Berkeley, Principles of Human Knowledge

You may say for example that twice two is equal to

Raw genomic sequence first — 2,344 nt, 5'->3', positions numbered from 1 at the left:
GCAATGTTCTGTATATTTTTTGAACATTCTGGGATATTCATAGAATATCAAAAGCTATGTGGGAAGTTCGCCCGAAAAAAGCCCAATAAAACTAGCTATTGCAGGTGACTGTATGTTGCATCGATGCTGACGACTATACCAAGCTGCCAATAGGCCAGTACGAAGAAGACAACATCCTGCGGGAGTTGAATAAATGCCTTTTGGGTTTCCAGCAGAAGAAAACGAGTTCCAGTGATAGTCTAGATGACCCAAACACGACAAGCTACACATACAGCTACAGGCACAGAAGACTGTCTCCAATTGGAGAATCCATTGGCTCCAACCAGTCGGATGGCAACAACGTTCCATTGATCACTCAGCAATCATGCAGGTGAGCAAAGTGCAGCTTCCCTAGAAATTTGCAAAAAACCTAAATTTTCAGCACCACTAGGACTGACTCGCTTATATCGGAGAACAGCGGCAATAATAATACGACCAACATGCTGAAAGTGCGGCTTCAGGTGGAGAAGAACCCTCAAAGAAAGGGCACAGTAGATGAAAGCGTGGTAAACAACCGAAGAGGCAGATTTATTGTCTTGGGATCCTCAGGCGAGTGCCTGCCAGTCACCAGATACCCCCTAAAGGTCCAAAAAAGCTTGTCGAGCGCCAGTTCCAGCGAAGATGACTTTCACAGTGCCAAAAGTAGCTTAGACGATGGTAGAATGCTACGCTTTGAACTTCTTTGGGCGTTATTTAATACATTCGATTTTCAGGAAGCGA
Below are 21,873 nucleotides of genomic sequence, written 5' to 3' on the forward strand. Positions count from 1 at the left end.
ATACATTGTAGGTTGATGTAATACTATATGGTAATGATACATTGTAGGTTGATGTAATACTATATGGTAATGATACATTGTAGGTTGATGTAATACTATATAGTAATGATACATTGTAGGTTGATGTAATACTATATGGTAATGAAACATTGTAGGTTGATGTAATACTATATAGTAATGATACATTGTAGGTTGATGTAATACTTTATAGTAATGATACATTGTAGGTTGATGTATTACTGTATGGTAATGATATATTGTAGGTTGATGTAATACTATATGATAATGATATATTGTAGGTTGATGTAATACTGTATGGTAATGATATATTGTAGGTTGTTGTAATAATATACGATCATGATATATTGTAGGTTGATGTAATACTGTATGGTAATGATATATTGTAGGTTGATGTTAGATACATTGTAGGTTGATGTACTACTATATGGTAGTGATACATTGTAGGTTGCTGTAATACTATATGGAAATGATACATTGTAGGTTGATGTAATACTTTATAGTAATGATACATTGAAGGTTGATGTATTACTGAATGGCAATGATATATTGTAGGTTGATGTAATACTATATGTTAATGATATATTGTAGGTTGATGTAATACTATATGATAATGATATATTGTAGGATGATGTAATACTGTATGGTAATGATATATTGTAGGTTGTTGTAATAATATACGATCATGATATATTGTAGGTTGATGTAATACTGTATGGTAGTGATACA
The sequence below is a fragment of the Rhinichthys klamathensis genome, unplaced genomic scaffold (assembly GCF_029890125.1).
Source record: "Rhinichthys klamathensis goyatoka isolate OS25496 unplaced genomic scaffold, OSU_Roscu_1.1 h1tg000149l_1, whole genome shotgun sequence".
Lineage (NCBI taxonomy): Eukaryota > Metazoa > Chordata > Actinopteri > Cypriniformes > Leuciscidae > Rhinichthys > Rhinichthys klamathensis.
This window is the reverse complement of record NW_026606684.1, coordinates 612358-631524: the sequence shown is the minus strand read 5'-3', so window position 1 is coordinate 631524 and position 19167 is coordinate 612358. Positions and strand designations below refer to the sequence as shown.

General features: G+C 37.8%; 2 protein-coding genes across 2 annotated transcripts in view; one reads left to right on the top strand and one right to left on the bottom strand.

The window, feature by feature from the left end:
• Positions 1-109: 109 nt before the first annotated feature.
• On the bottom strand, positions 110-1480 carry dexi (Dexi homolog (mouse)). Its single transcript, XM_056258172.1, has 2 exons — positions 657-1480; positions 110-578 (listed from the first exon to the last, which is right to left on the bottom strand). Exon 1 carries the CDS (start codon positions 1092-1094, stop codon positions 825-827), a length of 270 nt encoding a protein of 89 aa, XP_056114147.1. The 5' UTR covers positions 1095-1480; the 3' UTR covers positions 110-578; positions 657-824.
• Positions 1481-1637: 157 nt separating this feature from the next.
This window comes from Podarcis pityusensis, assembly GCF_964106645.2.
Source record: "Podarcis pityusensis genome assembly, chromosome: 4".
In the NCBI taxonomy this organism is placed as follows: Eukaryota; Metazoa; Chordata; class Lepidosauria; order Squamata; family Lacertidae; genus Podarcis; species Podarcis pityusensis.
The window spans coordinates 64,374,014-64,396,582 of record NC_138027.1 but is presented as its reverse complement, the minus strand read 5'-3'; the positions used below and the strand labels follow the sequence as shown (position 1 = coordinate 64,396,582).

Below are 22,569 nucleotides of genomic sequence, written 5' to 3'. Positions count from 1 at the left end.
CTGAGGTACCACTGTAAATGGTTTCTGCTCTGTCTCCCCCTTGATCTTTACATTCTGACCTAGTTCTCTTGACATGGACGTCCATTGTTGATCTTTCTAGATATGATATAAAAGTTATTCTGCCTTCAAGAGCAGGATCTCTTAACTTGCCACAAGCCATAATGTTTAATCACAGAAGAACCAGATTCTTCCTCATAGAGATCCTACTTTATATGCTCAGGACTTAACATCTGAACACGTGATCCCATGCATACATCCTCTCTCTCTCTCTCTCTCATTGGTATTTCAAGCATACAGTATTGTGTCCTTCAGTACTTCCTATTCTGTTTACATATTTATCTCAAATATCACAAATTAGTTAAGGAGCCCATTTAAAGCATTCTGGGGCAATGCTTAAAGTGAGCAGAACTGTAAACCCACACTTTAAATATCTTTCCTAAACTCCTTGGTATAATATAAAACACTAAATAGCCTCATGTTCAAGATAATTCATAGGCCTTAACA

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Unformatted text preview: d a new sense, perhaps we would no more doubt of their existence than a blind man doubts the existence of light and colours when he becomes able to see. I answer first that if what you mean by ‘matter’ is only the unknown support of unknown qualities, it doesn’t matter whether there is such a thing or not, since it no way concerns us; and I don’t see what good it will do us to dispute about we know not what, and we know not why. 78. But secondly, if we had a new sense it could only furnish us with new ideas or sensations; and then we should have the same reason against their existing in an unperceiving substance that I have already offered with relation to shape, motion, colour, and the like. Qualities, as I have shown, are nothing but sensations or ideas, which exist 33 only in a mind perceiving them; and this is true not only of the ideas we are acquainted with at present but likewise of all possible ideas whatsoever. 79. You will insist: What if I have no reason to believe in the existence of matter? What if I cannot find any use for it, or explain anything by it, or even conceive what is meant by that word? It is still not a contradiction to say ‘Matter exists, and it is in general a substance, or occasion of ideas’; though admittedly there may be great difficulties in unfolding the meaning of those words, or standing by any particular account of what they mean. I answer that when words are used without a meaning you may put them together as you please without danger of running into a contradiction. You may say, for example, that ‘Twice two is equal to seven’, so long as you declare that you don’t intend those words in their usual meanings, but for marks of you know not what. And by the same reason you may say ‘There is an inert thoughtless substance without qualities, which is the occasion of our ideas’. We shall understand just as much by one proposition as by the other. 80. In the last place, you will say: What if we give up the cause of material substance, and say only that matter is an unknown something, neither substance nor quality, neither spirit nor idea, inert, thoughtless, indivisible, immovable, unextended, existing in no place? Whatever arguments may be brought against substance or occasion, or any other positive notion of matter, are of no effect so long as this negative definition of ‘matter’ is kept to. I answer that you may, if you see fit, use ‘matter’ in the same sense that other men use ‘nothing’, thus making those terms equivalent. For, after all, this is what appears to me to be the result of that definition: when I attentively consider its parts, either all together or one at a time, I do not find there is any kind of effect or impression made on my mind different from what is caused by the term ‘nothing’. 81. You may reply that this definition includes something that sufficiently distinguishes it from ‘nothing’, namely the positive, abstract idea of quiddity [= ‘being-the-kind-of-thingit-is’], entity, or existence. I admit that those who claim to be able to form abstract general ideas do talk as if they had such an idea; they call it the most abstract and general notion of all, while I call it the most incomprehensible. I see no reason to deny that there is a great variety of spirits, of different orders and capacities, whose abilities are far greater and more numerous than those the author of my being has bestowed on me. And for me to claim, on the basis of my own few, niggardly, narrow inlets of perception, what ideas the inexhaustible power of the supreme spirit may imprint upon them would certainly be the utmost folly and presumption. For all I know, there may be innumerable sorts of ideas or sensations that differ from one another, and from any that I have perceived, as much as colours differ from sounds. But however ready I am to acknowledge how little I grasp of the endless variety of spirits and ideas that might possibly exist, when someone claims to have a notion of entity or existence - abstracted from spirit and idea, from perceiving and being perceived - I suspect him of a downright inconsistency and of trifling with words. And now we should consider the objections that may be made on religious grounds. 82. Some people think this: 34 Although the arguments for the real existence of bodies that are drawn from reason do not amount to demonstrations, yet the Holy Scriptures are so clear about this that they will sufficiently convince every good Christian that bodies do really exist and are something more than mere ideas. Holy Writ relates innumerable facts that obviously involve the reality of timber, stone, mountains, rivers, cities, and human bodies. I answer that any writing at all, religious or secular, which uses ‘timber’, ‘stone’ and such words in their common meanings, or so as to have some meaning, runs no risk of having its truth called into question by my doctrine. That all those things really exist, that there are bodi...
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